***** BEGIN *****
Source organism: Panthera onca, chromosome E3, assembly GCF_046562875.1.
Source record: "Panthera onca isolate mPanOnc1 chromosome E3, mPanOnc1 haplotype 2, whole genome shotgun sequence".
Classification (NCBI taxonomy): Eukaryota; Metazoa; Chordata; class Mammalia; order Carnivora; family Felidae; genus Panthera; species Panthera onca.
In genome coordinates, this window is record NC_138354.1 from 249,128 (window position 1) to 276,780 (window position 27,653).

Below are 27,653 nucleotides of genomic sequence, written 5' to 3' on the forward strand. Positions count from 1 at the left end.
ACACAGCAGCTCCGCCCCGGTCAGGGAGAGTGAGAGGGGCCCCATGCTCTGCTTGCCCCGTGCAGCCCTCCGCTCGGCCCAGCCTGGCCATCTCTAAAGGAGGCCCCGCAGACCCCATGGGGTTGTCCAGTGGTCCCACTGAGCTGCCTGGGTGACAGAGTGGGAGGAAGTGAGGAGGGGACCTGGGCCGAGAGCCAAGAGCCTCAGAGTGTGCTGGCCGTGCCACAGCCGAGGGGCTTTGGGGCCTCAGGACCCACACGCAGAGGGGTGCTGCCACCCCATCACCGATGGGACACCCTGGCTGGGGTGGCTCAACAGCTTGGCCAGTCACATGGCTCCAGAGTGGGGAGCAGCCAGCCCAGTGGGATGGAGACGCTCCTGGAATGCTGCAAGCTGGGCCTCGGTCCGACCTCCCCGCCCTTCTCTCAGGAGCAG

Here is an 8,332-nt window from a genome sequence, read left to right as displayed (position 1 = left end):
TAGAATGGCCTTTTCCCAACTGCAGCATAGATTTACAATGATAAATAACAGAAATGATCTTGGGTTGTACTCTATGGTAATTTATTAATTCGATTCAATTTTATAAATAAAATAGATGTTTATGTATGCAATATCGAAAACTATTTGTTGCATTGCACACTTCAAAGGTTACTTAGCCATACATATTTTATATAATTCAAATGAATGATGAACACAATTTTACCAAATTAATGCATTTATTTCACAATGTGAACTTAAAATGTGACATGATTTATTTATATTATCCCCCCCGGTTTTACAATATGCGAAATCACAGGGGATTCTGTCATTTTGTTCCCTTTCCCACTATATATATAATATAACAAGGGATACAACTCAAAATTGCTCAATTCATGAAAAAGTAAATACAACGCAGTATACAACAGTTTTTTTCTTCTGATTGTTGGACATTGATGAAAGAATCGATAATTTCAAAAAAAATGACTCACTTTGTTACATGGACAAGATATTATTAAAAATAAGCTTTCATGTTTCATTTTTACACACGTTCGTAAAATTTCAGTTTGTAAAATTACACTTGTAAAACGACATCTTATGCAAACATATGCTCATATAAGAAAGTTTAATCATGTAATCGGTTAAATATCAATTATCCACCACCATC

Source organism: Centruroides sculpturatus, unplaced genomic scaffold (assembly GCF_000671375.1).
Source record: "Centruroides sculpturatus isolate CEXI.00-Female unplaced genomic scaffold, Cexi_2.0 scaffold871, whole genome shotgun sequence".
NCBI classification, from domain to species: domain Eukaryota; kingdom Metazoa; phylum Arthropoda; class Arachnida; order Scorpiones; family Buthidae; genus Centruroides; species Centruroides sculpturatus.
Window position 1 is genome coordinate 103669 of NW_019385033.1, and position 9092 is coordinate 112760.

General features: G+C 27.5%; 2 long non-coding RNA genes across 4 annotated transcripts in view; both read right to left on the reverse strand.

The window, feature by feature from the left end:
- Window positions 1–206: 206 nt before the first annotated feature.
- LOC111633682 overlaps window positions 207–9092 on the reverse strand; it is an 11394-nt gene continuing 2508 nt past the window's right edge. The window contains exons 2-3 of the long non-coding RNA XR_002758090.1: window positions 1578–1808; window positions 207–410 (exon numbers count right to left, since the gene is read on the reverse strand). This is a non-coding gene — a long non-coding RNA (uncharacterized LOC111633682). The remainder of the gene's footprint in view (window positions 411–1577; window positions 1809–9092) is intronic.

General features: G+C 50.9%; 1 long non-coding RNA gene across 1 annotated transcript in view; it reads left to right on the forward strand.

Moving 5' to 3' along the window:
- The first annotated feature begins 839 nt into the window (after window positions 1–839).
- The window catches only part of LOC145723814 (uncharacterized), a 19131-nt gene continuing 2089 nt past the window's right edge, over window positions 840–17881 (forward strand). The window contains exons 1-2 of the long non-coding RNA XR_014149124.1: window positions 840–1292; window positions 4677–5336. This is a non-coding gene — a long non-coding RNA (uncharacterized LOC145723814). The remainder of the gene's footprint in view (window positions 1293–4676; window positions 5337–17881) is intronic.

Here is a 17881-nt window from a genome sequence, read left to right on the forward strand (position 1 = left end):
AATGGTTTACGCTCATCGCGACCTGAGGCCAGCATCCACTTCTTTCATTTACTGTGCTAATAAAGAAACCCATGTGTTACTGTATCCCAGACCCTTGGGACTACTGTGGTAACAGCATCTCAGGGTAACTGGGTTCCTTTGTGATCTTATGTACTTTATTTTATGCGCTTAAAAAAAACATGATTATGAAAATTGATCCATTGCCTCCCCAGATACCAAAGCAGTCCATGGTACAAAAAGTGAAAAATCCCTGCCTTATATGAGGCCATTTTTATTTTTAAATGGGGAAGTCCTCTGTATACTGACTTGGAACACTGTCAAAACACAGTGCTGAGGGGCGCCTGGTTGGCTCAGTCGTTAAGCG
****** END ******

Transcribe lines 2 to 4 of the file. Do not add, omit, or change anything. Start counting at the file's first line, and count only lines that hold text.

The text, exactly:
Source record: "Panthera onca isolate mPanOnc1 chromosome E3, mPanOnc1 haplotype 2, whole genome shotgun sequence".
Classification (NCBI taxonomy): Eukaryota; Metazoa; Chordata; class Mammalia; order Carnivora; family Felidae; genus Panthera; species Panthera onca.
In genome coordinates, this window is record NC_138354.1 from 249,128 (window position 1) to 276,780 (window position 27,653).